Stealing HistoryThe diary of a brilliant mind and a cultural observer unlike any other in our time
In eighty-four short, intermingling essays, Gerald Stern moves nimbly between the past and the present, the personal and the philosophical. Creating the immediacy of dailiness, he writes about what he’s reading at the moment, be it Spinoza or John Cage, Maimonides or Lucille Clifton, and then seamlessly turns to memories ...
Stern meditates on the Lamb in Christianity and Judaism. He explores the mysterious life of the dragonfly in all its permutations and examines the comedy of the Marx Brothers and the idea of adultery in Noel Coward’s film Brief Encounter. Interwoven with his formidable recollections (Stern, it would seem, forgets nothing) are the author’s passionate discussions of his lifelong obsessions: issues of justice; his identity as a secular Jew who has strong objections to Israel’s political positions; and the idea of neighbors in various forms—from the women of Gee’s Bend who together make astonishing quilts to the Polish inhabitants of the small town of Jedwabne, who on a single day in 1941 slaughtered 1,600 Jews. Revealing a poet engaged with imagination, memory, and witness, and written in Stern’s signature, associative style, Stealing History is a significant literary achievement by one of our most celebrated poets.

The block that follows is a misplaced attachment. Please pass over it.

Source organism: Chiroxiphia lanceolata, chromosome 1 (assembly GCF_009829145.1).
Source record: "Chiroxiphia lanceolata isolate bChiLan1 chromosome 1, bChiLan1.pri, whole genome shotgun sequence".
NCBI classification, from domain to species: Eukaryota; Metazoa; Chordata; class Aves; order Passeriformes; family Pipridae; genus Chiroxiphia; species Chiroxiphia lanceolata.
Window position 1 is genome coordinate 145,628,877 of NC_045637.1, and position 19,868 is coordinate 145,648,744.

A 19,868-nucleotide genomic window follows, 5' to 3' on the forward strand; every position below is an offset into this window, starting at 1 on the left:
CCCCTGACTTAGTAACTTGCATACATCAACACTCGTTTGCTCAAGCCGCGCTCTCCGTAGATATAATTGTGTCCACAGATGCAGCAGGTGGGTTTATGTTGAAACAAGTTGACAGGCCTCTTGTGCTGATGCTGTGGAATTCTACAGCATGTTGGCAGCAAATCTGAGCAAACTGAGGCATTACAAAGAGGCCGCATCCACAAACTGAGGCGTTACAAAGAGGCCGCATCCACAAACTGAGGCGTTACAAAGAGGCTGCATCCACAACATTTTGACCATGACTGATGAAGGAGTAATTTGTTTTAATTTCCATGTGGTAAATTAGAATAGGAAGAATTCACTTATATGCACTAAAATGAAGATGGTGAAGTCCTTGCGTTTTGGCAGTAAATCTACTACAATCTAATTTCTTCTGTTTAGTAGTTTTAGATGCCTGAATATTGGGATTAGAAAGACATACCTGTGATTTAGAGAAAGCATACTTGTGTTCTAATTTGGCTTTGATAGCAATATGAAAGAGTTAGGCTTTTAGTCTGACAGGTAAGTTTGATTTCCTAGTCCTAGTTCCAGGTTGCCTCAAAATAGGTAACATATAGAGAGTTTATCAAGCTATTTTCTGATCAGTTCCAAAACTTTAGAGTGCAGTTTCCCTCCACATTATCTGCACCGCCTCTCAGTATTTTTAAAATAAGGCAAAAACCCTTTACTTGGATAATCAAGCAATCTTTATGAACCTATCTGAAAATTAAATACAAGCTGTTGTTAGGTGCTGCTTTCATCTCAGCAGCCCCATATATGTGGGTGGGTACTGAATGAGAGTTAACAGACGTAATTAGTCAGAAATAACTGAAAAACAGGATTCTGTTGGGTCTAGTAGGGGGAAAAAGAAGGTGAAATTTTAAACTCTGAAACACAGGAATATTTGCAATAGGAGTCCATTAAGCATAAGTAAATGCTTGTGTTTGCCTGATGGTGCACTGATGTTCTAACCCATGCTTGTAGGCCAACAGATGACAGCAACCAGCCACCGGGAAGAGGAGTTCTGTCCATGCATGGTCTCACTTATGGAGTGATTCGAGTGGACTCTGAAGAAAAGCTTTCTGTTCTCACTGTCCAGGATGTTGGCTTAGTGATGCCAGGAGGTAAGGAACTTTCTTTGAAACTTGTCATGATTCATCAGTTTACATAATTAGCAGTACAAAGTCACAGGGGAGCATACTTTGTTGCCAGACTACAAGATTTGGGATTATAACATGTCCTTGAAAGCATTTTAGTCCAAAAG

“Gerald Stern is one of those writers whose style insinuates itself into your consciousness like a catchy tune, so that you find your thoughts echoing its rhythms, bopping from one to another, back and forth, like thought and language doing a jitterbug.” — Philadelphia Inquirer
BR>“There is no warning as to where Jerry, as his many friends call him, will strike next as he roams about his long and productive life.” — Pittsburgh Post-Gazette
“It is patient and wise, but also frenzied, angry—kind of wild. It’s loose and free, but also elegantly written. The work is a trip, full of humor, wit and wisdom. The kind of thing you read in slow, measured sips. It's your grandfather on Sunday afternoons, after his scotch, plunked down on the beat-up old armchair that became his honorary pedestal.”
— San Antonio Express-News
“By turns Talmudic and profane, unsentimental and heartbreaking: the poet transforms himself in these essays into a Tristram Shandy for our times, a Montaigne who finds in the intricate unspooling of experiences, outrages, and joys a perspective that is generous, wise, and cut through with wit.”— Walter Mosley
- Foreword Review Book of the Year Awards - Essay